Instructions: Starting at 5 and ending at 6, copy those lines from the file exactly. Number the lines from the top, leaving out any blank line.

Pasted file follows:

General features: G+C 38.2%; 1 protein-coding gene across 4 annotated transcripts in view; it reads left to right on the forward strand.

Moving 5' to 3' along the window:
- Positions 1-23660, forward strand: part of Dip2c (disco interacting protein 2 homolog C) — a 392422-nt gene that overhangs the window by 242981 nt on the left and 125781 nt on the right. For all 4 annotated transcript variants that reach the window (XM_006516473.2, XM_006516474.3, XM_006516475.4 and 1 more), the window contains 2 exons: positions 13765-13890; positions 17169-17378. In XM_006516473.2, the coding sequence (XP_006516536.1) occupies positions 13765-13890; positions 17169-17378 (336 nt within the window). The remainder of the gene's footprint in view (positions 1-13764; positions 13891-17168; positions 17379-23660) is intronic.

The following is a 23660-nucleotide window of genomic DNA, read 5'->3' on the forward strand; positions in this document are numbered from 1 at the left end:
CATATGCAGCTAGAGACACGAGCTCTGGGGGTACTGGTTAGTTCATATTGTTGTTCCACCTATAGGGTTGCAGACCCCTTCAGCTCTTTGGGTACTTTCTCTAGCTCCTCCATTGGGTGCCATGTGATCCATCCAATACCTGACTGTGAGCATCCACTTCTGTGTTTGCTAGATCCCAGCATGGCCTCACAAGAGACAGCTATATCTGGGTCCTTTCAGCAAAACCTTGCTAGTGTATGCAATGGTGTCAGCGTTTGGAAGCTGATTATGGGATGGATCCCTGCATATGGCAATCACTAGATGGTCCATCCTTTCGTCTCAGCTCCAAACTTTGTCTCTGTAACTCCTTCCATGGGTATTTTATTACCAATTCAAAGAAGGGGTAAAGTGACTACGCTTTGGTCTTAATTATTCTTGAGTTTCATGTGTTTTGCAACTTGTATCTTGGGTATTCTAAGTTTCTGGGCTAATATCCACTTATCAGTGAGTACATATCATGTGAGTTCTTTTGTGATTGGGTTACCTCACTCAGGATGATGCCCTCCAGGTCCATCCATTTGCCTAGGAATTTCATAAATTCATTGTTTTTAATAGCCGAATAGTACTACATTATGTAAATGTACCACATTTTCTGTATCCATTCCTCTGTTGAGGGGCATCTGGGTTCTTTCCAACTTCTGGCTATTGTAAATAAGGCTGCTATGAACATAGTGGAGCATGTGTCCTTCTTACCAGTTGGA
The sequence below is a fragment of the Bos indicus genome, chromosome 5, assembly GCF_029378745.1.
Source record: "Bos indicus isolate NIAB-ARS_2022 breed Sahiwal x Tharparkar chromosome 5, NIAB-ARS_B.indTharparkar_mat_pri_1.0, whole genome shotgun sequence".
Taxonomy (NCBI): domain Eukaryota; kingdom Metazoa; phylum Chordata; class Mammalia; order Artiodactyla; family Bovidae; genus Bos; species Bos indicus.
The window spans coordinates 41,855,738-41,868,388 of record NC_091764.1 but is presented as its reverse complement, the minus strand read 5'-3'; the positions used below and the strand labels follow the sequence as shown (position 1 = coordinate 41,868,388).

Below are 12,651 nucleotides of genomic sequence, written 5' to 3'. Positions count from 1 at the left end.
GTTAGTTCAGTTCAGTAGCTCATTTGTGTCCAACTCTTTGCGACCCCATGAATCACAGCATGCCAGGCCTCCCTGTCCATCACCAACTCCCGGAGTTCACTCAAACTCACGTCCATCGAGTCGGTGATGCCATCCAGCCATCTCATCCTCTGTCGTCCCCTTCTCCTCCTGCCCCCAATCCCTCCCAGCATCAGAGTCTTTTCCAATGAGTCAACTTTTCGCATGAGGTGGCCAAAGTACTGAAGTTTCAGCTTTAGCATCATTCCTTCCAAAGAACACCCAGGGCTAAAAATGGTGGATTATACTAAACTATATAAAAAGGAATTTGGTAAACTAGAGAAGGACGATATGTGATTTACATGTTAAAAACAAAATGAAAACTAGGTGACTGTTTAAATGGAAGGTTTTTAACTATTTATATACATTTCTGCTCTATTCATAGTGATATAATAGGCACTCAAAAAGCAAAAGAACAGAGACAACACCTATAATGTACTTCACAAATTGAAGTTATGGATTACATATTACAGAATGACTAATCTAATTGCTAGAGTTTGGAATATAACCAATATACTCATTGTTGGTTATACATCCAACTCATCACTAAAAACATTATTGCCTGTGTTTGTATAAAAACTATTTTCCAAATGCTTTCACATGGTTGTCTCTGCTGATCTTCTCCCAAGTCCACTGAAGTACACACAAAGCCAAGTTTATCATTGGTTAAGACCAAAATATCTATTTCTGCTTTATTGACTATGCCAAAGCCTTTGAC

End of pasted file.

CATATGCAGCTAGAGACACGAGCTCTGGGGGTACTGGTTAGTTCATATTGTTGTTCCACCTATAGGGTTGCAGACCCCTTCAGCTCTTTGGGTACTTTCTCTAGCTCCTCCATTGGGTGCCATGTGATCCATCCAATACCTGACTGTGAGCATCCACTTCTGTGTTTGCTAGATCCCAGCATGGCCTCACAAGAGACAGCTATATCTGGGTCCTTTCAGCAAAACCTTGCTAGTGTATGCAATGGTGTCAGCGTTTGGAAGCTGATTATGGGATGGATCCCTGCATATGGCAATCACTAGATGGTCCATCCTTTCGTCTCAGCTCCAAACTTTGTCTCTGTAACTCCTTCCATGGGTATTTTATTACCAATTCAAAGAAGGGGTAAAGTGACTACGCTTTGGTCTTAATTATTCTTGAGTTTCATGTGTTTTGCAACTTGTATCTTGGGTATTCTAAGTTTCTGGGCTAATATCCACTTATCAGTGAGTACATATCATGTGAGTTCTTTTGTGATTGGGTTACCTCACTCAGGATGATGCCCTCCAGGTCCATCCATTTGCCTAGGAATTTCATAAATTCATTGTTTTTAATAGCCGAATAGTACTACATTATGTAAATGTACCACATTTTCTGTATCCATTCCTCTGTTGAGGGGCATCTGGGTTCTTTCCAACTTCTGGCTATTGTAAATAAGGCTGCTATGAACATAGTGGAGCATGTGTCCTTCTTACCAGTTGGA
The sequence below is a fragment of the Bos indicus genome, chromosome 5, assembly GCF_029378745.1.